To be honest, I mostly skip the rides unless I'm in the park with friends. The lines are so long, and I'm not always there long enough to get a fastpass, and anyways it isn't much fun standing in line by yourself!
However, there are a few favorite attractions that I do regularly make time for. It's a Small World and Philharmagic I almost always pay my respects to when I'm at the Magic Kingdom. Philharmagic especially has come to hold a special place in my heart - the music and the classic Disney characters, I just adore it! And at Epcot I just love watching Impressions de France, the France movie. I almost have it memorized by heart, I could just watch it over and over again!
But there are a few rides that I love that I'm actually surprised at myself for. They don't have any princesses or lovely movies -- they're the competitive rides. lol, or that's how I sometimes think of them. If you've read my trip reports you know I can be pretty cutthroat on Buzz Lightyear's Space Ranger Spin -- and that's one I ride fairly often, gotta hone my skills. ;)
But today's post is dedicated to another competitive attraction that I may love even more than Buzz, one that's maybe a little more hidden away. I'm not even a huge fan of video games, that's more my brothers' arena, but this game I could play for hours:
To get there, you have to head here. (Notice Stitch is out causing some havoc with Flower and Garden!).
No, it's not the Mission Space ride itself. You'll see this game as soon as you exit the ride -- or, if you're like me, you'll just cut in through the gift shop to get straight to the action.
Yeah Baby. It's Mission Space Race.
You know, that game that cast members are always begging people to play when they exit the ride? There are two ways to play the game: the first is you can play as an astronaut, which means you'll use a joystick and stand up at the front near the screens.
There are only eight spots for astronauts, which isn't that many, but it's surprising how it's hard to find eight people willing to do it all at the same time. You'll see some CM imploringly beseeching passers-by: "We need two brave astronauts to start our Mission Space Race game..."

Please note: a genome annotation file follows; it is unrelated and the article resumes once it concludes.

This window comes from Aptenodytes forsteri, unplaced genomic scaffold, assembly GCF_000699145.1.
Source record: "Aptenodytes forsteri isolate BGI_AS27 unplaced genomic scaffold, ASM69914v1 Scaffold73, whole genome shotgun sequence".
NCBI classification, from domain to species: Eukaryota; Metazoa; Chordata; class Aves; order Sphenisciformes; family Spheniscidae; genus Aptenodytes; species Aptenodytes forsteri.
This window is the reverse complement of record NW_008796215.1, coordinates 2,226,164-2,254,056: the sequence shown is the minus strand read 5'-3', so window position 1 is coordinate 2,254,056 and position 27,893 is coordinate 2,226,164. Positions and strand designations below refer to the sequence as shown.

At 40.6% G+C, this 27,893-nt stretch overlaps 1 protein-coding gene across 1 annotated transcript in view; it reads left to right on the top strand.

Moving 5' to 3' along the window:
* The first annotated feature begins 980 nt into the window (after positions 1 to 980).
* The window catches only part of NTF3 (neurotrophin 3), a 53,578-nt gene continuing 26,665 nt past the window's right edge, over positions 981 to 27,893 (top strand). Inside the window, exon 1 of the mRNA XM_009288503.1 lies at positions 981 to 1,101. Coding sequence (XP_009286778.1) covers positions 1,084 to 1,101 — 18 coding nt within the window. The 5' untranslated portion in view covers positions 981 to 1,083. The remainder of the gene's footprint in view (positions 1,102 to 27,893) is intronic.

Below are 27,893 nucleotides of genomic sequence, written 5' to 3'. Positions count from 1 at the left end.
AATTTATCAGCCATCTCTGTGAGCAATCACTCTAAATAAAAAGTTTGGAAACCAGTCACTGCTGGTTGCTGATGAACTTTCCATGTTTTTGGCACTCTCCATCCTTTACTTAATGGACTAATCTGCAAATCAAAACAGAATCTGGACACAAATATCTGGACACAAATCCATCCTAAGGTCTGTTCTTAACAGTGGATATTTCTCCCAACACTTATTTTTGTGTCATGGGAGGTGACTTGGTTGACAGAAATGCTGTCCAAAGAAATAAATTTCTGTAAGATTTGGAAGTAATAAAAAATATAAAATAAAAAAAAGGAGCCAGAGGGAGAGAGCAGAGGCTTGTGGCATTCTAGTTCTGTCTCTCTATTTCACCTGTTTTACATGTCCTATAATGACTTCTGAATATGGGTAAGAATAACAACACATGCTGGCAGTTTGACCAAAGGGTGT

Then some of the astronauts waiting will get decide not to wait, and the CM's voice will get even more desperate: "We need four brave astronauts to start the game....FOUR BRAVE ASTRONAUTS!"
lol. I sit off to the side, admire the pretty stars on the floor, watch the people walking by, and feel sorry for the beleaguered cast member manning the microphone. But I'm not here to be an astronaut. I'm here for the other way to play the game.
Two words: Mission. Control.
All those computers are for mission control people: there are at least 30 of them, so there are plenty of empty spots, you never have to worry about waiting.
Here's how it works: you get to pretend you're super-sophisticated like some pilot on the deck of the Enterprise, and press lots of buttons as fast as you can. I. LOVE. IT.
The screen in front of you pops up with all the errors you need to fix. You press the corresponding buttons until all the errors are fixed, then you upload it to the astronauts, and that counts as one "fix."
There's a cute little robot-y voice that gives instructions and count-downs and leads the game and occasionally makes snide remarks about how incapable humans are (LOL). It used to be cast members reading the spiel, but now the robot does it.
There are two rockets racing each other to Mars in the game: Orion, the gold rocket; and Triton, the silver rocket. There are astronauts and mission control working for each rocket, and the idea is the astronauts and mission control have to work together for their rocket to win.
Now I'm pretty darn convinced that it doesn't matter how many times your rocket gets a "boost" - I bet the computer randomly selects which rocket wins each time and it has nothing to do with skill. But then, I'm always too busy to notice how my team is doing, because I'm busy trying to upload as many fixes as I can before the time runs out.
Some of my fellow Mission Controllers. Usually they average age seven. But I don't care. They're still going down.
lol, what can I say, I warned you I'm competitive! Most mission controllers average 15 or 20 or so fixes in the 6 or 7 minutes that the game lasts. Me - I average 30.
What can I say? I got skillz. So far the absolute highest score I have been able to get is 33. I swear that when you're going really fast and getting fixes uploaded quickly, the stupid computer makes the errors harder and harder so that you have to push more buttons before you're ready to upload. But that could just be me.
Does it require very little skill to get a high score as Mission Control: yes. Do I take great pride in my high score: heck yeah!
It's one of those cases where Disney takes you totally away from your real life for five minutes, and I feel like a kid.
And if I ever manage to break my high score of 33, don't worry, I'll let you guys know. ;)